Luna, Pedro de
Luna, Pedro de(pā`thrō dā lo͞o`nä), 1328?–1423?, Aragonese churchman, antipope (1394–1417) with the name Benedict XIII. He was a doctor of canon law and as cardinal (1375) became an outstanding member of the Curia Romana. He supported the election of Urban VIUrban VI,
1318?–1389, pope (1378–89), whose election was the immediate cause of the Great Schism; a Neapolitan named Bartolomeo Prignano; successor of Gregory XI. He was made archbishop of Acerenza (1364) and of Bari (1377).
..... Click the link for more information. , but later switched his allegiance to Robert of GenevaRobert of Geneva,
d. 1394, Genevan churchman, antipope (1378–94; see Schism, Great) with the name Clement VII. He was archbishop of Cambrai (1368) and was created (1371) a cardinal.
..... Click the link for more information. , who, as Antipope Clement VII, launched the Great Schism (see Schism, GreatSchism, Great,
or Schism of the West,
division in the Roman Catholic Church from 1378 to 1417. There was no question of faith or practice involved; the schism was a matter of persons and politics.
..... Click the link for more information. ). As Robert's legate in Spain, Cardinal de Luna secured the adherence of his country to the Avignon obedience. On Robert's death, the cardinals at Avignon elected Cardinal de Luna, having first elicited his promise to abdicate should that be necessary to bring an end to the schism. As Benedict XIII, the new antipope proved himself the most able of all of the popes and antipopes of the period. He showed himself unwilling, however, to negotiate an end to the schism. His outright refusal to abdicate at the Council of Pisa (see Pisa, Council ofPisa, Council of,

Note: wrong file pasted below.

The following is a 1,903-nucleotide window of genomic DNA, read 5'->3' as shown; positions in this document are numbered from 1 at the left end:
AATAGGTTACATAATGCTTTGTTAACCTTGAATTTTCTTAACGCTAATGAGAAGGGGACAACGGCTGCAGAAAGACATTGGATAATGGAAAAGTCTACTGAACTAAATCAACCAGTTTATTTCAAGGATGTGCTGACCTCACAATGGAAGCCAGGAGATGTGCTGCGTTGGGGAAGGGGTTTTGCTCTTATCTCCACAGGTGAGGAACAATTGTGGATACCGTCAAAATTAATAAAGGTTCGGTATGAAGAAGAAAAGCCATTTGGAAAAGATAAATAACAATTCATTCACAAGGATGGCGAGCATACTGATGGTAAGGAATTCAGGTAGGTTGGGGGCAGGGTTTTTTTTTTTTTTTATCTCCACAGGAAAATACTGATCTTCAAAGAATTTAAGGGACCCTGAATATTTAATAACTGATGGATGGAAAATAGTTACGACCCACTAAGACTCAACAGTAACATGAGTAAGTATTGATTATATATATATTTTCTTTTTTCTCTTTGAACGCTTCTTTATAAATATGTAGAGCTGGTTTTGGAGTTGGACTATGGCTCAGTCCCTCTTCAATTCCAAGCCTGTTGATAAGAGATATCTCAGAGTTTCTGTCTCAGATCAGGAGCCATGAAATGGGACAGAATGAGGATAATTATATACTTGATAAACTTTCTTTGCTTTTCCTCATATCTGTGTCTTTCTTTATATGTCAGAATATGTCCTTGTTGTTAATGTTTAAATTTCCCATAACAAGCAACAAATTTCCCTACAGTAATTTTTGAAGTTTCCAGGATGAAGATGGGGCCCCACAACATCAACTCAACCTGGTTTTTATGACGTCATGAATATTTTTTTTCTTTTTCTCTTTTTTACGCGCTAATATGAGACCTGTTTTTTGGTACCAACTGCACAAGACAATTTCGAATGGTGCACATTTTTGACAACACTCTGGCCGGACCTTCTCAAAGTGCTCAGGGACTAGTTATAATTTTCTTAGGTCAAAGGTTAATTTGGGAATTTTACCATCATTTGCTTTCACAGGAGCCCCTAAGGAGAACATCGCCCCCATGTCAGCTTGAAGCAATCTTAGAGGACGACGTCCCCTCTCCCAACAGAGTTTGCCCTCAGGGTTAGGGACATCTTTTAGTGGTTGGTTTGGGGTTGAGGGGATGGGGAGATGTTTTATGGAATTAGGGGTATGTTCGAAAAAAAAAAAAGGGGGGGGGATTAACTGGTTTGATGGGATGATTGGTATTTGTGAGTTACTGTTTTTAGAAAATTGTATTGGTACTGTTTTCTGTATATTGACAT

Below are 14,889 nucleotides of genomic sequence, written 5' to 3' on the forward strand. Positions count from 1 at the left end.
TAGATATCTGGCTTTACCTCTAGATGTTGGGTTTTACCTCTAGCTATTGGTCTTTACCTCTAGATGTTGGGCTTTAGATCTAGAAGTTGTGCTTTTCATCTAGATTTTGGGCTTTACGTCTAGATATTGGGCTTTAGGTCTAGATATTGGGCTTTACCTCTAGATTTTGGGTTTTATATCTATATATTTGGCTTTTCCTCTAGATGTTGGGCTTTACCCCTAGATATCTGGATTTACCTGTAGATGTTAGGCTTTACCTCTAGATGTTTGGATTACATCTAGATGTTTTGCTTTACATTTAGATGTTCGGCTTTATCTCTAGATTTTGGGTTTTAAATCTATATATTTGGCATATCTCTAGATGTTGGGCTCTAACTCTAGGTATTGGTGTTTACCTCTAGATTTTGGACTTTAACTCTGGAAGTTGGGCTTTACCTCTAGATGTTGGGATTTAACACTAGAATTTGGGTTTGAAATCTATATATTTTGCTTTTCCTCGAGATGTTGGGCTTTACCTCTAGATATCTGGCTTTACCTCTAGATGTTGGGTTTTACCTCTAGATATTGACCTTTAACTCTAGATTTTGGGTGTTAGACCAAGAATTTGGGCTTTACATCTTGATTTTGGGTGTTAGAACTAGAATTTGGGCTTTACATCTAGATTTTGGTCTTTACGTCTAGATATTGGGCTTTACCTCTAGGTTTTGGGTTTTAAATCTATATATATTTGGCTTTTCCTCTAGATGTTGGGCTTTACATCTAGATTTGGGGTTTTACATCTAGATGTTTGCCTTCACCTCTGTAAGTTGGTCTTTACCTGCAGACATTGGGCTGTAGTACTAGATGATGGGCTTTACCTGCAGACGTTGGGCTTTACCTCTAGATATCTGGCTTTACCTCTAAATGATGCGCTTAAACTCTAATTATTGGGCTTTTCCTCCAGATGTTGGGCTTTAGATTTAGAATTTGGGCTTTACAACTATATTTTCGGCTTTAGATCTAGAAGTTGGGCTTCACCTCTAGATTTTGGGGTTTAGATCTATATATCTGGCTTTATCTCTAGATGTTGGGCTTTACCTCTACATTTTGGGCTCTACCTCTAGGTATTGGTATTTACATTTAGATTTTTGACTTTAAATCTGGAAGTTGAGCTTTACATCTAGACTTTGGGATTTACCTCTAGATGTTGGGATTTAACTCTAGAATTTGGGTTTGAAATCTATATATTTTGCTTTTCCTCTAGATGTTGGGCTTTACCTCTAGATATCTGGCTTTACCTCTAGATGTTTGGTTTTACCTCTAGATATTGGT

1409, unrecognized council of the Roman Catholic Church. It was summoned to end the Great Schism (see Schism, Great) by members of the colleges of cardinals of the two rivals, Gregory XII (in Rome) and Benedict XIII (Pedro de Luna, in Avignon).
..... Click the link for more information. ) only made matters worse, and Benedict lost all his obedience but Scotland, Sicily, Castile, and Aragón. The Council of Constance (see Constance, Council ofConstance, Council of,
1414–18, council of the Roman Catholic Church, some of its sessions being reckoned as the 16th ecumenical council. It was summoned to end the Great Schism (see Schism, Great), in which three men were claiming to be pope—Gregory XII (since
..... Click the link for more information. ) moved Benedict to even greater intransigence. The council deposed him in 1417. Benedict, forsaken by all but his household, lived on in his fortress at Peñiscola (near Valencia), claiming to be the rightful pope until his death.